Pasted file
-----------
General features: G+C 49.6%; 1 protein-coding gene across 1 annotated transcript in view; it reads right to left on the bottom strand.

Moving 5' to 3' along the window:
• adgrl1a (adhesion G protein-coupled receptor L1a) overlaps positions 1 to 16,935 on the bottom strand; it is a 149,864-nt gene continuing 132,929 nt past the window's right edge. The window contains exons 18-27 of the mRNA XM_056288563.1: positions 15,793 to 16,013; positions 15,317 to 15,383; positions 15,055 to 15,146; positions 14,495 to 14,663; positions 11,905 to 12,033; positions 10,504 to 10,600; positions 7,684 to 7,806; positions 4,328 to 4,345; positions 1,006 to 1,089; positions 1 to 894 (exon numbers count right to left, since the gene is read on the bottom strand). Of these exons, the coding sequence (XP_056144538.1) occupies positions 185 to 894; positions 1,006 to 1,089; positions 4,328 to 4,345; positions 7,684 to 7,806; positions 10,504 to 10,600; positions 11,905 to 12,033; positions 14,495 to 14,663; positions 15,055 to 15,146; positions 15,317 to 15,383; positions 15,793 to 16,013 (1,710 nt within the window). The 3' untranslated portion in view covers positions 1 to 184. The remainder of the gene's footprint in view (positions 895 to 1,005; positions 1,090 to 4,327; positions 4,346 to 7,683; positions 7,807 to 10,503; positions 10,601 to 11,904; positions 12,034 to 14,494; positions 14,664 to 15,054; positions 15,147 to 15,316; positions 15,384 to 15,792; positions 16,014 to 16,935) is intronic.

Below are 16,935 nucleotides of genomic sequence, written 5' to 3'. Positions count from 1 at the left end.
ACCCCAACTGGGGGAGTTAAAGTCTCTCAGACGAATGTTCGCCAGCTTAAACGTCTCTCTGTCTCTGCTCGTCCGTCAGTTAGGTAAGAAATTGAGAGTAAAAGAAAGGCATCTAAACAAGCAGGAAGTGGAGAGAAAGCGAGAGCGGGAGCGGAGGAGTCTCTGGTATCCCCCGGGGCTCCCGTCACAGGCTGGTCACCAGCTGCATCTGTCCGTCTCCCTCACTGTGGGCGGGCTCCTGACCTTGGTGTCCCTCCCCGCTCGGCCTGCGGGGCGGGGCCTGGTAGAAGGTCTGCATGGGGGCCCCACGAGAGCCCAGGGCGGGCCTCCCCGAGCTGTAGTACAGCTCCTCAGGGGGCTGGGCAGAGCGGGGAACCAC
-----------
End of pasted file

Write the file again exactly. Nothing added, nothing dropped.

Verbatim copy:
General features: G+C 49.6%; 1 protein-coding gene across 1 annotated transcript in view; it reads right to left on the bottom strand.

Moving 5' to 3' along the window:
• adgrl1a (adhesion G protein-coupled receptor L1a) overlaps positions 1 to 16,935 on the bottom strand; it is a 149,864-nt gene continuing 132,929 nt past the window's right edge. The window contains exons 18-27 of the mRNA XM_056288563.1: positions 15,793 to 16,013; positions 15,317 to 15,383; positions 15,055 to 15,146; positions 14,495 to 14,663; positions 11,905 to 12,033; positions 10,504 to 10,600; positions 7,684 to 7,806; positions 4,328 to 4,345; positions 1,006 to 1,089; positions 1 to 894 (exon numbers count right to left, since the gene is read on the bottom strand). Of these exons, the coding sequence (XP_056144538.1) occupies positions 185 to 894; positions 1,006 to 1,089; positions 4,328 to 4,345; positions 7,684 to 7,806; positions 10,504 to 10,600; positions 11,905 to 12,033; positions 14,495 to 14,663; positions 15,055 to 15,146; positions 15,317 to 15,383; positions 15,793 to 16,013 (1,710 nt within the window). The 3' untranslated portion in view covers positions 1 to 184. The remainder of the gene's footprint in view (positions 895 to 1,005; positions 1,090 to 4,327; positions 4,346 to 7,683; positions 7,807 to 10,503; positions 10,601 to 11,904; positions 12,034 to 14,494; positions 14,664 to 15,054; positions 15,147 to 15,316; positions 15,384 to 15,792; positions 16,014 to 16,935) is intronic.

Below are 16,935 nucleotides of genomic sequence, written 5' to 3'. Positions count from 1 at the left end.
ACCCCAACTGGGGGAGTTAAAGTCTCTCAGACGAATGTTCGCCAGCTTAAACGTCTCTCTGTCTCTGCTCGTCCGTCAGTTAGGTAAGAAATTGAGAGTAAAAGAAAGGCATCTAAACAAGCAGGAAGTGGAGAGAAAGCGAGAGCGGGAGCGGAGGAGTCTCTGGTATCCCCCGGGGCTCCCGTCACAGGCTGGTCACCAGCTGCATCTGTCCGTCTCCCTCACTGTGGGCGGGCTCCTGACCTTGGTGTCCCTCCCCGCTCGGCCTGCGGGGCGGGGCCTGGTAGAAGGTCTGCATGGGGGCCCCACGAGAGCCCAGGGCGGGCCTCCCCGAGCTGTAGTACAGCTCCTCAGGGGGCTGGGCAGAGCGGGGAACCAC